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Whither the people in the ASEAN Community?

Prospects in regional community building above and below the state

See Seng Tan

Abstract

The longstanding effort to develop a people-based regionalism in Southeast Asia has been shaped by an inherent tension between the liberal inclination to privilege the individual and the community under formation, on the one hand, and the realist insistence on the primacy of the state, on the other. This article explores the conditions and constraints affecting ASEAN's progress in remaking Southeast Asia into a people-focused and caring community in three areas: disaster management, development, and democratization (understood here as human rights). Arguably, the persistent gap in Southeast Asia between aspiration and expectation is determined less by political ideology than by the pragmatic responses of ASEAN member states to the forces of nationalism and protectionism, as well as their respective sense of local and regional responsibility.

Resumen

El esfuerzo histórico para desarrollar un regionalismo basado en las personas del sudeste de Asia ha estado marcado por una tensión fundamental entre la inclinación liberal de privilegiar el individuo y la comunidad y la insistencia realista sobre la primacía del estado. Este artículo explora las condiciones y limitaciones que afectan el progreso de la ASEAN en la reestructuración de Asia sudoriental en una comunidad centrada en el cuidado de las personas en: gestión de desastres, desarrollo y democratización (i.e., derechos humanos). La brecha persistente en el sudeste asiático entre la aspiración y la expectativa está determinada por las respuestas pragmáticas de los miembros de la ASEAN sometidos a las fuerzas del nacionalismo y proteccionismo, así como su respectivo sentido de responsabilidad local y regional.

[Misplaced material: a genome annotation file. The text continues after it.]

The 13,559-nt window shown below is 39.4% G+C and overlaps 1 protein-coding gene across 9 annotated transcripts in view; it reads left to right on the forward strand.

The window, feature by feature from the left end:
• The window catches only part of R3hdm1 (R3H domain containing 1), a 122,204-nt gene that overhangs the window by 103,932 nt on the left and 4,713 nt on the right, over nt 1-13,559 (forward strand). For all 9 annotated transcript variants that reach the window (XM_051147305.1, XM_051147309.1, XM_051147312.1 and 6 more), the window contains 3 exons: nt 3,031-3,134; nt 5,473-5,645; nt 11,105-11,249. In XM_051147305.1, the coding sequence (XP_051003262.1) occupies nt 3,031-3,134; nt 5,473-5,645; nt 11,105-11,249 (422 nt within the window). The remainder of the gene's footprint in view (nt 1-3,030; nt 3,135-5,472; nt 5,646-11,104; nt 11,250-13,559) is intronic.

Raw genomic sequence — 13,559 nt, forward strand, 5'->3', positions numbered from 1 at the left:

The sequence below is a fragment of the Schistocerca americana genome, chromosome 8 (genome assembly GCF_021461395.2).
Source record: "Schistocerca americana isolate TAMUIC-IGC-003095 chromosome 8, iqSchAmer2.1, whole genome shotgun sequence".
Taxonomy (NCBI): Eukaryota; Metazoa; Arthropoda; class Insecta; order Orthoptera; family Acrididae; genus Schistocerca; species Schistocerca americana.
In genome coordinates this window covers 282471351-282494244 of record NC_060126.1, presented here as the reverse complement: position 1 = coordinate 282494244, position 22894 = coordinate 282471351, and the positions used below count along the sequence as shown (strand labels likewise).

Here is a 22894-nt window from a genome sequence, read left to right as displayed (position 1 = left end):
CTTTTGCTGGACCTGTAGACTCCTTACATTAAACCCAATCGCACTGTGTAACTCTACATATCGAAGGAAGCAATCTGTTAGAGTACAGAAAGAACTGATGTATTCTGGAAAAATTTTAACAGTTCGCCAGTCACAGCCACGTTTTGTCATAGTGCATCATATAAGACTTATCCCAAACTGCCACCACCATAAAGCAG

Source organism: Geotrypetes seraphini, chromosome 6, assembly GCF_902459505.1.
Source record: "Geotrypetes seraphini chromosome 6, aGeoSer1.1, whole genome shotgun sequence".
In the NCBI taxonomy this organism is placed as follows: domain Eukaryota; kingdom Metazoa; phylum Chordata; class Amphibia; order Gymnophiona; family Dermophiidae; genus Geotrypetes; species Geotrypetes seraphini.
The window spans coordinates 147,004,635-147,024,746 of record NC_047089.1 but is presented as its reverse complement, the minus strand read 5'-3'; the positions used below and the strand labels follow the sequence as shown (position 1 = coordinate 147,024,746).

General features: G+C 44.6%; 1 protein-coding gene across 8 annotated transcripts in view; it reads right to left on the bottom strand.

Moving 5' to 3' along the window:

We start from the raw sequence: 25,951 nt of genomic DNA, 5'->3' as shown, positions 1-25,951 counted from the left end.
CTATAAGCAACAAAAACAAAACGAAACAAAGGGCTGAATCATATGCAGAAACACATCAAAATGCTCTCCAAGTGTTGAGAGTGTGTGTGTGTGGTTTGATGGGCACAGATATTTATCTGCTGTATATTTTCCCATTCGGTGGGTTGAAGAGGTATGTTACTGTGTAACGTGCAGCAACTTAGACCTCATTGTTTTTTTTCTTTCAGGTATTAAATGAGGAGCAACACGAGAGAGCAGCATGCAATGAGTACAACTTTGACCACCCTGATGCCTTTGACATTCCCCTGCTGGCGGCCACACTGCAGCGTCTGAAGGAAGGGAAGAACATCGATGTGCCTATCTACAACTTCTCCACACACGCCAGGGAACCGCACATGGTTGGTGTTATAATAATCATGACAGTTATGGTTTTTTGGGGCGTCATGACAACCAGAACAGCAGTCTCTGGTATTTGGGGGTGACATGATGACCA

Résumé